It’s one of six royal seats from HBO’s hit series “Game of Thrones” hidden around the world, and was discovered 14 kilometres south of Tumbler Ridge.

Birgit Sharman and her husband Kevin found the looming look-alike of the show's "Iron Throne" on Tuesday.

HBO hid the thrones in random locations, hinting at their various whereabouts via a series of clues and video clips left online.

The Game of Thrones Twitter account posted a picture of the massive replica, which is modeled after the show’s eponymous throne, legendarily-formed by a dragon’s breath melting hundreds of swords. The TV show was developed from author George R.R. Martin’s  “A Song of Ice and Fire” series of novels.

The picture’s caption reads “We stand on guard for thee. Join the Quest,” and shows frozen waterfalls in the background, a nod to the Canadian national anthem and Canada’s often harsh and  unforgiving winters. The royal seat was originally left on the frozen Babcock Creek, before warm weather forced a move to safer ground, near Highway 52.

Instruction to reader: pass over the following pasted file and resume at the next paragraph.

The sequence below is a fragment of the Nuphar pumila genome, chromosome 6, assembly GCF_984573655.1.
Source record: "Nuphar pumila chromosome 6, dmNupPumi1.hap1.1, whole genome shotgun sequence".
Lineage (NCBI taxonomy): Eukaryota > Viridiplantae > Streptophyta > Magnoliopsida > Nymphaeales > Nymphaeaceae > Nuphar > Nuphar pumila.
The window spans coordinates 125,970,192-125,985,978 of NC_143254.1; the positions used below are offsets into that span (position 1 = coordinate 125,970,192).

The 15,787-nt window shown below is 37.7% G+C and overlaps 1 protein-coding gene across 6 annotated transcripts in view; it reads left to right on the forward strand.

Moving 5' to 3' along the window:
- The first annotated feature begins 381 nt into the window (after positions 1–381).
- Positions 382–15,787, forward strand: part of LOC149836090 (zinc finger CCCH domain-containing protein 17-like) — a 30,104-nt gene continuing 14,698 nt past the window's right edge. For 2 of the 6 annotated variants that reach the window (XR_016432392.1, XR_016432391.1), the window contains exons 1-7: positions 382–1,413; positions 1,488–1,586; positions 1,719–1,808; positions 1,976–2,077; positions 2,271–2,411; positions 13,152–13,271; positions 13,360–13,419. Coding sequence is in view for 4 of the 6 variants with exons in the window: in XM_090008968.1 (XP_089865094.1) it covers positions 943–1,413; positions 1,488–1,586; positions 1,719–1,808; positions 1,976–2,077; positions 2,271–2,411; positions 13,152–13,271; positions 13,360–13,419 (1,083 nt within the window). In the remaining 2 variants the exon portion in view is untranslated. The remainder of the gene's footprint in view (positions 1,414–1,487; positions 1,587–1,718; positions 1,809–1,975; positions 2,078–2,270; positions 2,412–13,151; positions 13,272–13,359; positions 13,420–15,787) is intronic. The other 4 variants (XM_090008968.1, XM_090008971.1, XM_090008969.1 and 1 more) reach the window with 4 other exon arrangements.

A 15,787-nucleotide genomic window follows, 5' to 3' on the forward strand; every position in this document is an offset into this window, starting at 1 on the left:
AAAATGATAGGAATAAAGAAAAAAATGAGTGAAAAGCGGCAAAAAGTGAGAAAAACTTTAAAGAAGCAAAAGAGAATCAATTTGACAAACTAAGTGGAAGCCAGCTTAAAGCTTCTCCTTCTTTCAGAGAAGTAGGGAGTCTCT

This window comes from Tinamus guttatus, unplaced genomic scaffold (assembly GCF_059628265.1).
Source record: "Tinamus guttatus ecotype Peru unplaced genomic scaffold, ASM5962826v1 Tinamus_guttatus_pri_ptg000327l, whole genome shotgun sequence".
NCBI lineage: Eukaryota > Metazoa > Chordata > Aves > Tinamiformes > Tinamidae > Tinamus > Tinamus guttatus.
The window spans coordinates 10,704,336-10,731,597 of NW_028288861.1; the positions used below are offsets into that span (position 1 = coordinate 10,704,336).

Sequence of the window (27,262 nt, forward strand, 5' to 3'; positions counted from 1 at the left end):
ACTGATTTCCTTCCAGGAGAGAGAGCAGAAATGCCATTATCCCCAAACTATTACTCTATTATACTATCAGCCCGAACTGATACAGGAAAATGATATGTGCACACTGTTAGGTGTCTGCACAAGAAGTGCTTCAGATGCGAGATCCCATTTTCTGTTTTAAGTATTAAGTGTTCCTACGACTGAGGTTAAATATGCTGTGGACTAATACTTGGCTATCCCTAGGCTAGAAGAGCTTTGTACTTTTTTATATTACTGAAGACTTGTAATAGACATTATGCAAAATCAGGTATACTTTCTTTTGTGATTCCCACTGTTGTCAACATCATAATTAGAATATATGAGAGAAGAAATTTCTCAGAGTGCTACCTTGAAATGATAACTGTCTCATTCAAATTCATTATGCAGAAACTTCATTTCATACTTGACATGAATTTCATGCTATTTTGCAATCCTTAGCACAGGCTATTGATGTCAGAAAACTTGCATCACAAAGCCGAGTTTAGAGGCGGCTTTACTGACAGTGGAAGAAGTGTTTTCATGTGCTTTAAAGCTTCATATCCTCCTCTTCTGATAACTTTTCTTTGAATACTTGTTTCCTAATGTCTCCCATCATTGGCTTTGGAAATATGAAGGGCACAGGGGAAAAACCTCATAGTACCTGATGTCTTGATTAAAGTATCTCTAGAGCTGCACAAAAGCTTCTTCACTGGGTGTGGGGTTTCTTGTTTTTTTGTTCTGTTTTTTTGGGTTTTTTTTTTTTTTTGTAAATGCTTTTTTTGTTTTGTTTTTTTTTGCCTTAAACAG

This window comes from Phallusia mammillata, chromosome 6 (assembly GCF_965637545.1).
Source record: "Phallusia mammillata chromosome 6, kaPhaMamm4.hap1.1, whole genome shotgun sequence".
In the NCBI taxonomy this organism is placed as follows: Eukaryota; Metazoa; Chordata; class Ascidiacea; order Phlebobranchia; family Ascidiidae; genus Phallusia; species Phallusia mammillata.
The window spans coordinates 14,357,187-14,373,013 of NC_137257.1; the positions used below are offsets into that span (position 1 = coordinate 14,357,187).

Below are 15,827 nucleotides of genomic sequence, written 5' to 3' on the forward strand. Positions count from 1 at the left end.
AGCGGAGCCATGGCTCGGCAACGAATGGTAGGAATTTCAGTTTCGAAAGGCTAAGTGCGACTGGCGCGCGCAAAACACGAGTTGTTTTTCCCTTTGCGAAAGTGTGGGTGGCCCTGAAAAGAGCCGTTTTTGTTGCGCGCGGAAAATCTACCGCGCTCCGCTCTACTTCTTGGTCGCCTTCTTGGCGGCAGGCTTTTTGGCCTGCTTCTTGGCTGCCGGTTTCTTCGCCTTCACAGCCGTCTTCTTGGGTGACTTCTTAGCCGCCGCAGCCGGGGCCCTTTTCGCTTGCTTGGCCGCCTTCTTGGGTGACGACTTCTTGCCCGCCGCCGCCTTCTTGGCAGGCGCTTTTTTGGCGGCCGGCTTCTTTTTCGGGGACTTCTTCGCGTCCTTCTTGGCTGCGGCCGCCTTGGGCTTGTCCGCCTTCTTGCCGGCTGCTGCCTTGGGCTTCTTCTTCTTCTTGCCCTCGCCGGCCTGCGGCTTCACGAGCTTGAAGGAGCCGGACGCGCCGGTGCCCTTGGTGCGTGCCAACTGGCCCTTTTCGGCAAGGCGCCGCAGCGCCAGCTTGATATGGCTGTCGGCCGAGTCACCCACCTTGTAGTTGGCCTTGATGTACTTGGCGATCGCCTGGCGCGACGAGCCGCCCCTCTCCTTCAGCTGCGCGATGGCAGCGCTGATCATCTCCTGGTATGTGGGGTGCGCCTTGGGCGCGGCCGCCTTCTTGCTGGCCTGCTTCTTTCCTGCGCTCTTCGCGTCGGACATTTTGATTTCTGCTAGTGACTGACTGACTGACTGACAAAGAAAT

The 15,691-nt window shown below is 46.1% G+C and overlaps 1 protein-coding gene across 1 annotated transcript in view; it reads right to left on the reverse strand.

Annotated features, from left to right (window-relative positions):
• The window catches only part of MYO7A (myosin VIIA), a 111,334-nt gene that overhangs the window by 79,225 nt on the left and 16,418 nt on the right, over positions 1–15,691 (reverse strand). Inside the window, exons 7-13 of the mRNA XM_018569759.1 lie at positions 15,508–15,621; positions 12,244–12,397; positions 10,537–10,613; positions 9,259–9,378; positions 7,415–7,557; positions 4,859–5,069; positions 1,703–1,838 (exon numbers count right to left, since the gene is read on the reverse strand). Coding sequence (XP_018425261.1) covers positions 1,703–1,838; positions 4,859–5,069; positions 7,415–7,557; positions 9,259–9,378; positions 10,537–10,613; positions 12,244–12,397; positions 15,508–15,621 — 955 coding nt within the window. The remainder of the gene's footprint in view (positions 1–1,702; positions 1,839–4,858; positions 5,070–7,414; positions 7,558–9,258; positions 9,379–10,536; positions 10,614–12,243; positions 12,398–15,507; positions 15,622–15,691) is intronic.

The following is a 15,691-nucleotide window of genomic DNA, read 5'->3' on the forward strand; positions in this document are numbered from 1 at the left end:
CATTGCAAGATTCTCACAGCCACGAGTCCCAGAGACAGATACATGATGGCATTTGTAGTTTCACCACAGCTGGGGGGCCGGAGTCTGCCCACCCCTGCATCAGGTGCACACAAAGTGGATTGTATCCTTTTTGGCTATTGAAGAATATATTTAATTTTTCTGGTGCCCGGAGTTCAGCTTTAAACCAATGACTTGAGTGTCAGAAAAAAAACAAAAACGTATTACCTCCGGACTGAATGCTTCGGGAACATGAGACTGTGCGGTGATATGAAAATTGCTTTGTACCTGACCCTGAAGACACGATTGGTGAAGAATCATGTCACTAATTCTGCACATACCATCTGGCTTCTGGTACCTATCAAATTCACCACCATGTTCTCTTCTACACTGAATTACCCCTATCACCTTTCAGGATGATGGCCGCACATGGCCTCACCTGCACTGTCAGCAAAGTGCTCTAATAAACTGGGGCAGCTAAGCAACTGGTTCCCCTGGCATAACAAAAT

Birgit Sharman is the vice-president for the Tumbler Ridge Global Geopark, an area recognized by UNESCO for its “internationally significant geological heritage.” Kevin Sharman is listed as a scientific advisor on the geopark’s website.

Four other thrones were previously discovered in England, Sweden, Spain, and Brazil, while the clue to the final throne will allegedly be revealed later this week.

The throne will be around until Monday, April 1, and the geo park has left a map to the throne for travellers wanting their own chance to sit on the throne. 

Tumbler Ridge is located in eastern British Columbia, roughly 1,200 kilometres northeast of Vancouver, near the Albertan border.